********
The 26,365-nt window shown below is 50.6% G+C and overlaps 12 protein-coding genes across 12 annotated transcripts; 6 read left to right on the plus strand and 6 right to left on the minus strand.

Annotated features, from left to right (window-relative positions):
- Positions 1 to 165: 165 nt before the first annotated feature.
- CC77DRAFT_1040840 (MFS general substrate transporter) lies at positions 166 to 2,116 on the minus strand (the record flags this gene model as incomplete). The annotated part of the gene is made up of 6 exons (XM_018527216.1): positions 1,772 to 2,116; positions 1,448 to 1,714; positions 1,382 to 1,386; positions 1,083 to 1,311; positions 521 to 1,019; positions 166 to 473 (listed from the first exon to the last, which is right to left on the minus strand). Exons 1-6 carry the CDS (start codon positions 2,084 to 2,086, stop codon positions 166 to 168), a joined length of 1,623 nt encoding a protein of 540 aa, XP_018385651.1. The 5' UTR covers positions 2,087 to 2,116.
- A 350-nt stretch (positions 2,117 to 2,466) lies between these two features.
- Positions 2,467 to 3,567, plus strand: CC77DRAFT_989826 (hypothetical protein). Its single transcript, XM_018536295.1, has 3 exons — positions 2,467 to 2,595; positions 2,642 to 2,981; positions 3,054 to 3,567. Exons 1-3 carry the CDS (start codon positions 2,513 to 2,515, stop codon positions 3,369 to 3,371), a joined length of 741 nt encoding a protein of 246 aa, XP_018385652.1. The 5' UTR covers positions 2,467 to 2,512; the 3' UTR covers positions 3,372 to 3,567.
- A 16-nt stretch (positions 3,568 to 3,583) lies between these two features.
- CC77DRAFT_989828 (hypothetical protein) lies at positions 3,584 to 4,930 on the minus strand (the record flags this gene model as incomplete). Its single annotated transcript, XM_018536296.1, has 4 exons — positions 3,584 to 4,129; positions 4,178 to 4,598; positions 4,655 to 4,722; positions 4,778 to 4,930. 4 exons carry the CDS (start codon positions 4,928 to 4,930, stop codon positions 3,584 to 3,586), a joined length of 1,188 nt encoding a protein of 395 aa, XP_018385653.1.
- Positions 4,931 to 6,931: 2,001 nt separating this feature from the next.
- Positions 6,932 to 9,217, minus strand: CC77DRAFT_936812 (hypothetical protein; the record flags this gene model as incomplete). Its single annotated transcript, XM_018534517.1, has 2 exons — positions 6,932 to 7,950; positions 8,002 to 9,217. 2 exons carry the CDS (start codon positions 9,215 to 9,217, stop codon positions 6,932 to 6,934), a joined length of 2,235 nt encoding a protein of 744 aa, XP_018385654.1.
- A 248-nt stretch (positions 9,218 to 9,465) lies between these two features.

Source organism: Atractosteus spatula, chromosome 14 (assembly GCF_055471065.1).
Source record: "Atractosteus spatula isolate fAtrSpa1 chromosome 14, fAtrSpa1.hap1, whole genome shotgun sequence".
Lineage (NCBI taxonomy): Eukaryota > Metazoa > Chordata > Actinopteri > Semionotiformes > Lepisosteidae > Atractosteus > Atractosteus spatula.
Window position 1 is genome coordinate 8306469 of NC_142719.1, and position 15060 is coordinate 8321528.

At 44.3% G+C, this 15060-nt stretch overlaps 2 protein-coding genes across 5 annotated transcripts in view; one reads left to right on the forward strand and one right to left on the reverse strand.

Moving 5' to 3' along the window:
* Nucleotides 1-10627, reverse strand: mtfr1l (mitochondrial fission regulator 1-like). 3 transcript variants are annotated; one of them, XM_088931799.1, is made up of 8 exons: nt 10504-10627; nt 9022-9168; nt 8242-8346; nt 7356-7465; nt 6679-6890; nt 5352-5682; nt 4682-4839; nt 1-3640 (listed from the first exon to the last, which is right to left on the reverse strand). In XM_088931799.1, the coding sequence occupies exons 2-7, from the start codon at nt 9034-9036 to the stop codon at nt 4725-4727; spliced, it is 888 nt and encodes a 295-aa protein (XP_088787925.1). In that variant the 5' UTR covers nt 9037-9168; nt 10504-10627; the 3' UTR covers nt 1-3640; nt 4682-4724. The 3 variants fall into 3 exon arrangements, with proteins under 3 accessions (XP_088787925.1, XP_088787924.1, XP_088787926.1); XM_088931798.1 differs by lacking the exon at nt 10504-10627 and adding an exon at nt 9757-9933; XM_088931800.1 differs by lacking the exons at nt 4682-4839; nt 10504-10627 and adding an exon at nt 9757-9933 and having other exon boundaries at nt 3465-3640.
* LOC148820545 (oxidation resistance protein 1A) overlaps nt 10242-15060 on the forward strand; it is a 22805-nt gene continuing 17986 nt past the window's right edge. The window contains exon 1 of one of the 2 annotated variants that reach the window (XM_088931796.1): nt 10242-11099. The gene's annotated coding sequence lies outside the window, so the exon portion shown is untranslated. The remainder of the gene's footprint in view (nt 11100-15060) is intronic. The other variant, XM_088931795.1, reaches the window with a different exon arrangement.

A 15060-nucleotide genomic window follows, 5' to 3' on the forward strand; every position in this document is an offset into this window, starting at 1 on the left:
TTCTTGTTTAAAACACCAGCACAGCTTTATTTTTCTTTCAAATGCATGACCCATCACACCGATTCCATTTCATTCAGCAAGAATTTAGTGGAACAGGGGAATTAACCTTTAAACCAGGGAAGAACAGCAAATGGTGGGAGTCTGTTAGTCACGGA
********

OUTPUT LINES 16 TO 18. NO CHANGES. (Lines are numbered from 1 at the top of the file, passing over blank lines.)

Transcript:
At 44.3% G+C, this 15060-nt stretch overlaps 2 protein-coding genes across 5 annotated transcripts in view; one reads left to right on the forward strand and one right to left on the reverse strand.

Moving 5' to 3' along the window:
* Nucleotides 1-10627, reverse strand: mtfr1l (mitochondrial fission regulator 1-like). 3 transcript variants are annotated; one of them, XM_088931799.1, is made up of 8 exons: nt 10504-10627; nt 9022-9168; nt 8242-8346; nt 7356-7465; nt 6679-6890; nt 5352-5682; nt 4682-4839; nt 1-3640 (listed from the first exon to the last, which is right to left on the reverse strand). In XM_088931799.1, the coding sequence occupies exons 2-7, from the start codon at nt 9034-9036 to the stop codon at nt 4725-4727; spliced, it is 888 nt and encodes a 295-aa protein (XP_088787925.1). In that variant the 5' UTR covers nt 9037-9168; nt 10504-10627; the 3' UTR covers nt 1-3640; nt 4682-4724. The 3 variants fall into 3 exon arrangements, with proteins under 3 accessions (XP_088787925.1, XP_088787924.1, XP_088787926.1); XM_088931798.1 differs by lacking the exon at nt 10504-10627 and adding an exon at nt 9757-9933; XM_088931800.1 differs by lacking the exons at nt 4682-4839; nt 10504-10627 and adding an exon at nt 9757-9933 and having other exon boundaries at nt 3465-3640.